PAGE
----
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In the Midwestern city of Zenith, the middle-aged estate agent George F. Babbitt appears to have achieved the American dream to its fullest: he is successful at work, comfortably off, exceedingly well fed, has a wife and children, a motor car and a neat house with a neat yard, and is a proud member of all the right clubs – in short, he lacks nothing to be happy. Or does he? As we follow his humdrum daily routine and startling events begin to unfold around him, we discover that all is not well in Babbitt's world: his moral foundations are shaking, and he can't help harbouring rebellious dreams of escape and romance.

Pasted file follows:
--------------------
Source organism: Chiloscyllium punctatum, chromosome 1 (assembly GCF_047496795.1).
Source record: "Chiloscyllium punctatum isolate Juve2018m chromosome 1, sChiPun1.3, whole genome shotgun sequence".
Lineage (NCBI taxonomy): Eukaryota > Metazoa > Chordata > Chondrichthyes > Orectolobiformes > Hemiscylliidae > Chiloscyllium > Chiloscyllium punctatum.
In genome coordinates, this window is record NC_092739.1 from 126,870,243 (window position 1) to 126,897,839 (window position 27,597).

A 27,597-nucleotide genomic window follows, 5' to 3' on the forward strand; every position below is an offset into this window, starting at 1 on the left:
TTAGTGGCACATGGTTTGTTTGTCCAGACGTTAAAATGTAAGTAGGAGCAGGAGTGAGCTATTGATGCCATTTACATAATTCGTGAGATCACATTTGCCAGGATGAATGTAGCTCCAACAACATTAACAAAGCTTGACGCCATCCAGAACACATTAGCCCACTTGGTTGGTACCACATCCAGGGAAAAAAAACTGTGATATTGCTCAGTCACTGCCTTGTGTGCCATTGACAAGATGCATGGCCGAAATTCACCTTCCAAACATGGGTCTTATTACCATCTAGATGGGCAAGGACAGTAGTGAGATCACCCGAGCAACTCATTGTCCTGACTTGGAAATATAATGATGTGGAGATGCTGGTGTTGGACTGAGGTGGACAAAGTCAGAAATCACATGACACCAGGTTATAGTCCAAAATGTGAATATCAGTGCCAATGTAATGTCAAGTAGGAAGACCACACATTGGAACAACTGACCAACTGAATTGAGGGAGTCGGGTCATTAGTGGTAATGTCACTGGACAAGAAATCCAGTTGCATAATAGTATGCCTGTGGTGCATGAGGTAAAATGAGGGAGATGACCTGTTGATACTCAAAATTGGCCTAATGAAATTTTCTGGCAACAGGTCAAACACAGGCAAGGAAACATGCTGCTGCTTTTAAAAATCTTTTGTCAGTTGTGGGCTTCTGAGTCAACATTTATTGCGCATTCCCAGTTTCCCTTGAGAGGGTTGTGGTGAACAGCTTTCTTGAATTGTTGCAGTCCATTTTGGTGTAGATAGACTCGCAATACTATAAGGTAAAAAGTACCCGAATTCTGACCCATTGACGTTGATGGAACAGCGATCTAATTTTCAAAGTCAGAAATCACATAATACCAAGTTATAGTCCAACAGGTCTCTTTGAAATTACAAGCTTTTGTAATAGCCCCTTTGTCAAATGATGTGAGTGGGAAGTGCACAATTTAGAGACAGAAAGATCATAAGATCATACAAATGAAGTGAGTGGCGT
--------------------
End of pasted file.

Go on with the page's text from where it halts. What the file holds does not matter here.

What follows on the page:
A trenchant satire on consumeristic society and an indictment of the fatuous ideals of middle America in the Roaring Twenties, Babbitt – the crowning achievement of Sinclair Lewis, winner of the 1930 Nobel Prize in Literature – questions the attractions of materialistic fulfilment, at the same time laying bare the hollowness of social respectability and blind conformism.